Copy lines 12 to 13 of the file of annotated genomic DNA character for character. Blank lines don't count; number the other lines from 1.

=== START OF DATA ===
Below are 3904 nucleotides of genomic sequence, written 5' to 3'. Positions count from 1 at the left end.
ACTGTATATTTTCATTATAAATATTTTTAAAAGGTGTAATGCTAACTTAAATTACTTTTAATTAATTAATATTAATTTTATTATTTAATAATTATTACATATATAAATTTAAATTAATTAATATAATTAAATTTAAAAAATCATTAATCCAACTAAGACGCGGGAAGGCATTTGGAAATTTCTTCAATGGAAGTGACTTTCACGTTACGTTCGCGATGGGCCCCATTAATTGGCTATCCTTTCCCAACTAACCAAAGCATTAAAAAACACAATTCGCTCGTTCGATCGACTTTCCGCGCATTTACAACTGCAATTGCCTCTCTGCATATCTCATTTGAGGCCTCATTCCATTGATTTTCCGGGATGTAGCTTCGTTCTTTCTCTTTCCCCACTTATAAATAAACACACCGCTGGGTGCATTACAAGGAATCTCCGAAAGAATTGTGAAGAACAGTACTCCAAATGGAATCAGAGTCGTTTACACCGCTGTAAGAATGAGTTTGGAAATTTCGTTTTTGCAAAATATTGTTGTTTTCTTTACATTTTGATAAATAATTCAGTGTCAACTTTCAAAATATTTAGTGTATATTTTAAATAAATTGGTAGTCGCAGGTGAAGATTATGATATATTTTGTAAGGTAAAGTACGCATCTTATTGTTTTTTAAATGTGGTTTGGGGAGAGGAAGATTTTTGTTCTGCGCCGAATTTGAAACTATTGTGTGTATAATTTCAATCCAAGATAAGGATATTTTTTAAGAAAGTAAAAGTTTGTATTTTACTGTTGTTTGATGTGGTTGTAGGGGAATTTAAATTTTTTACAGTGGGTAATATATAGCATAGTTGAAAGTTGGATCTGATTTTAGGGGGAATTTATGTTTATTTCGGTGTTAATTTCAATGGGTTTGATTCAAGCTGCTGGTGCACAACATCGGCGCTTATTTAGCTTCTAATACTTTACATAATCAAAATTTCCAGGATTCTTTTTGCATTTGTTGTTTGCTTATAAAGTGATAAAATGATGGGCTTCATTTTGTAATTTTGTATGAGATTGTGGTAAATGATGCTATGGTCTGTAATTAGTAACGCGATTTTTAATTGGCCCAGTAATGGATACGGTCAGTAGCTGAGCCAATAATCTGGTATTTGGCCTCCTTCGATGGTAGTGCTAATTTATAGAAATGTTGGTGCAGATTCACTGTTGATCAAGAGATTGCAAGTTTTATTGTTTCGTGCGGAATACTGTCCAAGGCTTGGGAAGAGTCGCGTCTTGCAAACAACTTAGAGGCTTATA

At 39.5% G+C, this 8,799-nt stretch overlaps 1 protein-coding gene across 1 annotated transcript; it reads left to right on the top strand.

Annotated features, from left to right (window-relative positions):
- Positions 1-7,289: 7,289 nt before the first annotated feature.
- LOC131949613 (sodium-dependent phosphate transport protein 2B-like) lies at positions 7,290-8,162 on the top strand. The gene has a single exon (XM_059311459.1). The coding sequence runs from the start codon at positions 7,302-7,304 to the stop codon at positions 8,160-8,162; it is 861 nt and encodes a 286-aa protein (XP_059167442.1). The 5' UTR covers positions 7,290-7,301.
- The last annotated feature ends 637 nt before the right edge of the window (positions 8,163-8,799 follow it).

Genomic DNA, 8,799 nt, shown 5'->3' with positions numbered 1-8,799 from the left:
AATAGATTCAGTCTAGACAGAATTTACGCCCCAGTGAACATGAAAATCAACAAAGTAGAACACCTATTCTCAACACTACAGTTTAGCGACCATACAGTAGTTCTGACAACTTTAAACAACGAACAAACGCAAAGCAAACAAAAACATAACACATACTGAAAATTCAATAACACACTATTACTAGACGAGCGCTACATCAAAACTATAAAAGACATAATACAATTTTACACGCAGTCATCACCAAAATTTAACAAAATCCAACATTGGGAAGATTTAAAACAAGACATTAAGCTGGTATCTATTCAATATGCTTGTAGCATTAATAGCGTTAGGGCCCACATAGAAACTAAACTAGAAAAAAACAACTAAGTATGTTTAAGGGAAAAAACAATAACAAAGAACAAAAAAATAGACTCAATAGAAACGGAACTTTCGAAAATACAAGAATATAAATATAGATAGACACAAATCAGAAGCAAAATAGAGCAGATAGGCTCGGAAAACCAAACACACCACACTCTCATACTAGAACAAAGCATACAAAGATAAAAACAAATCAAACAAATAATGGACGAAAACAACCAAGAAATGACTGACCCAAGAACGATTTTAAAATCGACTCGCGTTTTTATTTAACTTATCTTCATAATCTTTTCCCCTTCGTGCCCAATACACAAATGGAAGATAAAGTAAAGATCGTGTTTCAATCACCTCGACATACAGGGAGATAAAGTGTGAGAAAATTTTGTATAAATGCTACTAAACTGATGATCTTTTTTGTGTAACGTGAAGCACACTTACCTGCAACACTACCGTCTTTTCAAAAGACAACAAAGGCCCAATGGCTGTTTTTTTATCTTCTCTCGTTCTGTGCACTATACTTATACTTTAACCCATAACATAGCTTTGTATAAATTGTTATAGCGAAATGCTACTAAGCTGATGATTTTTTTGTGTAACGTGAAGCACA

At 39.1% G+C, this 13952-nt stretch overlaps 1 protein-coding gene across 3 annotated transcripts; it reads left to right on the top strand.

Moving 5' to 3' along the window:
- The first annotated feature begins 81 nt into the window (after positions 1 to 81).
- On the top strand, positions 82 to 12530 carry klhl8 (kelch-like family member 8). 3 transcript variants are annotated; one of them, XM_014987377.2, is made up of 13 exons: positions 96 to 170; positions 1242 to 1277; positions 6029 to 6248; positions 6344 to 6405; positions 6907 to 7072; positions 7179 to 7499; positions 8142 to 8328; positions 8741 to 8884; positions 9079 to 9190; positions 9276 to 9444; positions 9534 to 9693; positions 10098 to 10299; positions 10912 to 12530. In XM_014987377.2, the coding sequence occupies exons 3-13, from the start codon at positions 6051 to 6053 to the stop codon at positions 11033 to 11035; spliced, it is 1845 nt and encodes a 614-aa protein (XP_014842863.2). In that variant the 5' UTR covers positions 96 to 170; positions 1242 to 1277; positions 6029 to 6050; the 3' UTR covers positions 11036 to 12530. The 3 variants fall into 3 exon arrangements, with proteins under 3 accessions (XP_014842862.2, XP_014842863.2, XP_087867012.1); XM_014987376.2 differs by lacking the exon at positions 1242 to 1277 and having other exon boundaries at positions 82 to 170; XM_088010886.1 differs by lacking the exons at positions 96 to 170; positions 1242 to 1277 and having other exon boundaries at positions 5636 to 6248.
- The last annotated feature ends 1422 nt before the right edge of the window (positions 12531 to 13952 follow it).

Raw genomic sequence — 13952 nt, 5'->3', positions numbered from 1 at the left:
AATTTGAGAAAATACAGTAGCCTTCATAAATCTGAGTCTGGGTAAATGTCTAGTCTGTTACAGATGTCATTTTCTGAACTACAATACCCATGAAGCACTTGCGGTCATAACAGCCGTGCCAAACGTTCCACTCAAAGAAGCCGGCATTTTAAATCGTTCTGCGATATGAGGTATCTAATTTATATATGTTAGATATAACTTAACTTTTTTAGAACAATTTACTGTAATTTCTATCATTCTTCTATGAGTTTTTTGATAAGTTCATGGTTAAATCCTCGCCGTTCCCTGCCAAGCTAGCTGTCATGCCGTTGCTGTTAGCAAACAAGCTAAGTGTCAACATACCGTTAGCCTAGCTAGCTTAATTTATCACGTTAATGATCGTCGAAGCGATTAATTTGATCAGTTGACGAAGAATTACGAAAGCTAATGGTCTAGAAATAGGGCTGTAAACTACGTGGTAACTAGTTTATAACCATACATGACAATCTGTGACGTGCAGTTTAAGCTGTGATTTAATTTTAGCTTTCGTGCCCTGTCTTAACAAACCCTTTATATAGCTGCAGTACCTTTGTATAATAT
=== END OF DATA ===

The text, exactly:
- The first annotated feature begins 81 nt into the window (after positions 1 to 81).
- On the top strand, positions 82 to 12530 carry klhl8 (kelch-like family member 8). 3 transcript variants are annotated; one of them, XM_014987377.2, is made up of 13 exons: positions 96 to 170; positions 1242 to 1277; positions 6029 to 6248; positions 6344 to 6405; positions 6907 to 7072; positions 7179 to 7499; positions 8142 to 8328; positions 8741 to 8884; positions 9079 to 9190; positions 9276 to 9444; positions 9534 to 9693; positions 10098 to 10299; positions 10912 to 12530. In XM_014987377.2, the coding sequence occupies exons 3-13, from the start codon at positions 6051 to 6053 to the stop codon at positions 11033 to 11035; spliced, it is 1845 nt and encodes a 614-aa protein (XP_014842863.2). In that variant the 5' UTR covers positions 96 to 170; positions 1242 to 1277; positions 6029 to 6050; the 3' UTR covers positions 11036 to 12530. The 3 variants fall into 3 exon arrangements, with proteins under 3 accessions (XP_014842862.2, XP_014842863.2, XP_087867012.1); XM_014987376.2 differs by lacking the exon at positions 1242 to 1277 and having other exon boundaries at positions 82 to 170; XM_088010886.1 differs by lacking the exons at positions 96 to 170; positions 1242 to 1277 and having other exon boundaries at positions 5636 to 6248.